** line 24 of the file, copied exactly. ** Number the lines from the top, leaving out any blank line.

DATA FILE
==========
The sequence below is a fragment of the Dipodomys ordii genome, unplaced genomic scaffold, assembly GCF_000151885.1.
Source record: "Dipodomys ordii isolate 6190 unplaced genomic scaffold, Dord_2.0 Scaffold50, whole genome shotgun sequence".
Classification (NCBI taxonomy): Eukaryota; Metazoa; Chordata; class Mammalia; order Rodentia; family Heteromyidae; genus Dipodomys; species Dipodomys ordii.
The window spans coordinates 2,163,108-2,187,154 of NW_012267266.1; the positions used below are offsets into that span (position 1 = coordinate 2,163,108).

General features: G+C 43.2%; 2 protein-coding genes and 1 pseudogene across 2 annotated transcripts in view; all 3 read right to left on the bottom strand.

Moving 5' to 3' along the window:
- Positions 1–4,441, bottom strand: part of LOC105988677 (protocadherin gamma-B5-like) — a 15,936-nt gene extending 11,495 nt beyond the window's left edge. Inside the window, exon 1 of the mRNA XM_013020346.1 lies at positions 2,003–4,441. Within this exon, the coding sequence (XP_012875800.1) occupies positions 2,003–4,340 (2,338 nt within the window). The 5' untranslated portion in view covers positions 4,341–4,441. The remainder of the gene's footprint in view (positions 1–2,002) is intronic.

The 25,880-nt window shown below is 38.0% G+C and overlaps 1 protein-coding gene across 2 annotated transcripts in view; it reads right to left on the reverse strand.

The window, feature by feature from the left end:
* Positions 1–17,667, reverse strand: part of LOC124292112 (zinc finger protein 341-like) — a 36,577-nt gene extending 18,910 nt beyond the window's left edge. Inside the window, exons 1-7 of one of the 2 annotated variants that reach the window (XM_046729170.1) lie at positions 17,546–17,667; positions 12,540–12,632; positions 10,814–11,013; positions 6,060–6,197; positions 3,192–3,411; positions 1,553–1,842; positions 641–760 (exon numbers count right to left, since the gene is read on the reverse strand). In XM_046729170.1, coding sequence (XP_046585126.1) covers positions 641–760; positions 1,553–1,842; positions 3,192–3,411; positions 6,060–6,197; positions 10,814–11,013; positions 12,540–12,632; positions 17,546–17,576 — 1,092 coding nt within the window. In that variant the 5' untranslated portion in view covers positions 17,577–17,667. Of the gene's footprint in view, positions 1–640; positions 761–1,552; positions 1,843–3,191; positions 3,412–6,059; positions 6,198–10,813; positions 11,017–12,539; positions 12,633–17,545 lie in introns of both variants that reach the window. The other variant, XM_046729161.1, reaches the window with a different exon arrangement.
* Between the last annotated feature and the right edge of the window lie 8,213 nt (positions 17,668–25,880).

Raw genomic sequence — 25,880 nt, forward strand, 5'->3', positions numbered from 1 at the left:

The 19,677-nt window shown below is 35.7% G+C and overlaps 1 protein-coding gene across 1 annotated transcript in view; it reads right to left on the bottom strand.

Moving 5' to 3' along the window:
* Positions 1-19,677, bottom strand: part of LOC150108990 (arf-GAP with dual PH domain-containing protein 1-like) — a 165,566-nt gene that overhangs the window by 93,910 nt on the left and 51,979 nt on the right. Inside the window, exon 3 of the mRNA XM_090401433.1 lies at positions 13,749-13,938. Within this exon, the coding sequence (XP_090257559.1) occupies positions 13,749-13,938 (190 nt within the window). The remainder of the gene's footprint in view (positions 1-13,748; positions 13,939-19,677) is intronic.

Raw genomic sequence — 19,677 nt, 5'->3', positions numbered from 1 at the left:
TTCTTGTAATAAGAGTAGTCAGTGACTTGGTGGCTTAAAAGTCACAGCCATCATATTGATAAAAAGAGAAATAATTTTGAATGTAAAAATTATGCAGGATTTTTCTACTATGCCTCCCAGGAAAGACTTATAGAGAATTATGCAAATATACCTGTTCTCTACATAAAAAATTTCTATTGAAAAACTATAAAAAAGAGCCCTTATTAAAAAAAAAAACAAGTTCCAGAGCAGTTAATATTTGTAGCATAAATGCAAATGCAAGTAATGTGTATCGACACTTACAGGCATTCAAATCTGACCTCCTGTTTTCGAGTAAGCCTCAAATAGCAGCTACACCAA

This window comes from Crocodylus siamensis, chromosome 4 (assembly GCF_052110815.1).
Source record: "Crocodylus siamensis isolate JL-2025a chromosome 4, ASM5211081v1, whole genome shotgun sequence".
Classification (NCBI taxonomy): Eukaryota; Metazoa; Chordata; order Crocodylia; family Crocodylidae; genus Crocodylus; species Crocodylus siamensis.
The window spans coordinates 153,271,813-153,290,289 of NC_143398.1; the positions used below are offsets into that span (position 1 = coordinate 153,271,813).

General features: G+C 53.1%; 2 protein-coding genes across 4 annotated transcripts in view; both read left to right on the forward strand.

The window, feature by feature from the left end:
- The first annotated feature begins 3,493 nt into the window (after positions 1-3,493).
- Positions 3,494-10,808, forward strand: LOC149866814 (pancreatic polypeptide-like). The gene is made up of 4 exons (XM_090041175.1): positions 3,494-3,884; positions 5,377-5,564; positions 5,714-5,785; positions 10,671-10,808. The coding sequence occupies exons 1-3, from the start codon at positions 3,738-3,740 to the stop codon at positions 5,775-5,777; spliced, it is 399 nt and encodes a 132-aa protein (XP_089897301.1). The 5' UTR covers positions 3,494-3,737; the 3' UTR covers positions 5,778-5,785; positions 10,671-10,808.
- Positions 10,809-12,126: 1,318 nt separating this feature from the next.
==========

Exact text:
- The first annotated feature begins 3,493 nt into the window (after positions 1-3,493).